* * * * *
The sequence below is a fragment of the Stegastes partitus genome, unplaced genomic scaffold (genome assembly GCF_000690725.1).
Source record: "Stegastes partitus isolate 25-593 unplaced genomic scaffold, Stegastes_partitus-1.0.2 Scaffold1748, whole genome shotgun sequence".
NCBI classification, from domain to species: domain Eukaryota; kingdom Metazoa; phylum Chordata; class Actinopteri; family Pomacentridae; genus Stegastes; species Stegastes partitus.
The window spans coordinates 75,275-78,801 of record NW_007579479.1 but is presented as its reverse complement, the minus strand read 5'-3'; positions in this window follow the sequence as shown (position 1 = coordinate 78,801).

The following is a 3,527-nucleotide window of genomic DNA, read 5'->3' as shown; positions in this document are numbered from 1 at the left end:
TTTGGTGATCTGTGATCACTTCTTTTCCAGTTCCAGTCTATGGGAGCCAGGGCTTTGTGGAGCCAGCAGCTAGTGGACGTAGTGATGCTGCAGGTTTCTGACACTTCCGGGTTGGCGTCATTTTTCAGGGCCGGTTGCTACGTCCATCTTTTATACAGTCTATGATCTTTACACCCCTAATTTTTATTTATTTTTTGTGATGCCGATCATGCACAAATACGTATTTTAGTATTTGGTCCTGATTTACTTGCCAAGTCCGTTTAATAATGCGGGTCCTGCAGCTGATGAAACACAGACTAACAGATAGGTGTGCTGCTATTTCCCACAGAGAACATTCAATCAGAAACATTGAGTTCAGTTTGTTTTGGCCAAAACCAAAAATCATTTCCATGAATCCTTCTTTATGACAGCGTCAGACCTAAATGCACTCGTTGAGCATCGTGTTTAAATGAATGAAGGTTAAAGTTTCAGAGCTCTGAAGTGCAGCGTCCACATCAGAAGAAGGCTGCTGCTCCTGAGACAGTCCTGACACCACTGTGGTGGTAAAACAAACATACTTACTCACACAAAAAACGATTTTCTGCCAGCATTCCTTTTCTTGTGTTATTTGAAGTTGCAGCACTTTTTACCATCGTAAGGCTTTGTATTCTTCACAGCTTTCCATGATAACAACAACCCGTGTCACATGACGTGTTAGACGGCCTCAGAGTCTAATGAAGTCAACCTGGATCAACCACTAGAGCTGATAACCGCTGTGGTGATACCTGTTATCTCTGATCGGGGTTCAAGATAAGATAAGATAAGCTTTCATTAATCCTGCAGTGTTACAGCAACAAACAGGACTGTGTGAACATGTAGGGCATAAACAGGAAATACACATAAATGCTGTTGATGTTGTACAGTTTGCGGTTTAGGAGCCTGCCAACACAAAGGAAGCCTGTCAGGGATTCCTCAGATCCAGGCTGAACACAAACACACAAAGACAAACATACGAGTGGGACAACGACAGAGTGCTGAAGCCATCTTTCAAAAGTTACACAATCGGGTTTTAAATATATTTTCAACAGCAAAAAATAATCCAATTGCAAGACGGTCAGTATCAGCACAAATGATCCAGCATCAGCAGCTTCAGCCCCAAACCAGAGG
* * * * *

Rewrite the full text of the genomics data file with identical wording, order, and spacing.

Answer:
The sequence below is a fragment of the Stegastes partitus genome, unplaced genomic scaffold (genome assembly GCF_000690725.1).
Source record: "Stegastes partitus isolate 25-593 unplaced genomic scaffold, Stegastes_partitus-1.0.2 Scaffold1748, whole genome shotgun sequence".
NCBI classification, from domain to species: domain Eukaryota; kingdom Metazoa; phylum Chordata; class Actinopteri; family Pomacentridae; genus Stegastes; species Stegastes partitus.
The window spans coordinates 75,275-78,801 of record NW_007579479.1 but is presented as its reverse complement, the minus strand read 5'-3'; positions in this window follow the sequence as shown (position 1 = coordinate 78,801).

The following is a 3,527-nucleotide window of genomic DNA, read 5'->3' as shown; positions in this document are numbered from 1 at the left end:
TTTGGTGATCTGTGATCACTTCTTTTCCAGTTCCAGTCTATGGGAGCCAGGGCTTTGTGGAGCCAGCAGCTAGTGGACGTAGTGATGCTGCAGGTTTCTGACACTTCCGGGTTGGCGTCATTTTTCAGGGCCGGTTGCTACGTCCATCTTTTATACAGTCTATGATCTTTACACCCCTAATTTTTATTTATTTTTTGTGATGCCGATCATGCACAAATACGTATTTTAGTATTTGGTCCTGATTTACTTGCCAAGTCCGTTTAATAATGCGGGTCCTGCAGCTGATGAAACACAGACTAACAGATAGGTGTGCTGCTATTTCCCACAGAGAACATTCAATCAGAAACATTGAGTTCAGTTTGTTTTGGCCAAAACCAAAAATCATTTCCATGAATCCTTCTTTATGACAGCGTCAGACCTAAATGCACTCGTTGAGCATCGTGTTTAAATGAATGAAGGTTAAAGTTTCAGAGCTCTGAAGTGCAGCGTCCACATCAGAAGAAGGCTGCTGCTCCTGAGACAGTCCTGACACCACTGTGGTGGTAAAACAAACATACTTACTCACACAAAAAACGATTTTCTGCCAGCATTCCTTTTCTTGTGTTATTTGAAGTTGCAGCACTTTTTACCATCGTAAGGCTTTGTATTCTTCACAGCTTTCCATGATAACAACAACCCGTGTCACATGACGTGTTAGACGGCCTCAGAGTCTAATGAAGTCAACCTGGATCAACCACTAGAGCTGATAACCGCTGTGGTGATACCTGTTATCTCTGATCGGGGTTCAAGATAAGATAAGATAAGCTTTCATTAATCCTGCAGTGTTACAGCAACAAACAGGACTGTGTGAACATGTAGGGCATAAACAGGAAATACACATAAATGCTGTTGATGTTGTACAGTTTGCGGTTTAGGAGCCTGCCAACACAAAGGAAGCCTGTCAGGGATTCCTCAGATCCAGGCTGAACACAAACACACAAAGACAAACATACGAGTGGGACAACGACAGAGTGCTGAAGCCATCTTTCAAAAGTTACACAATCGGGTTTTAAATATATTTTCAACAGCAAAAAATAATCCAATTGCAAGACGGTCAGTATCAGCACAAATGATCCAGCATCAGCAGCTTCAGCCCCAAACCAGAGG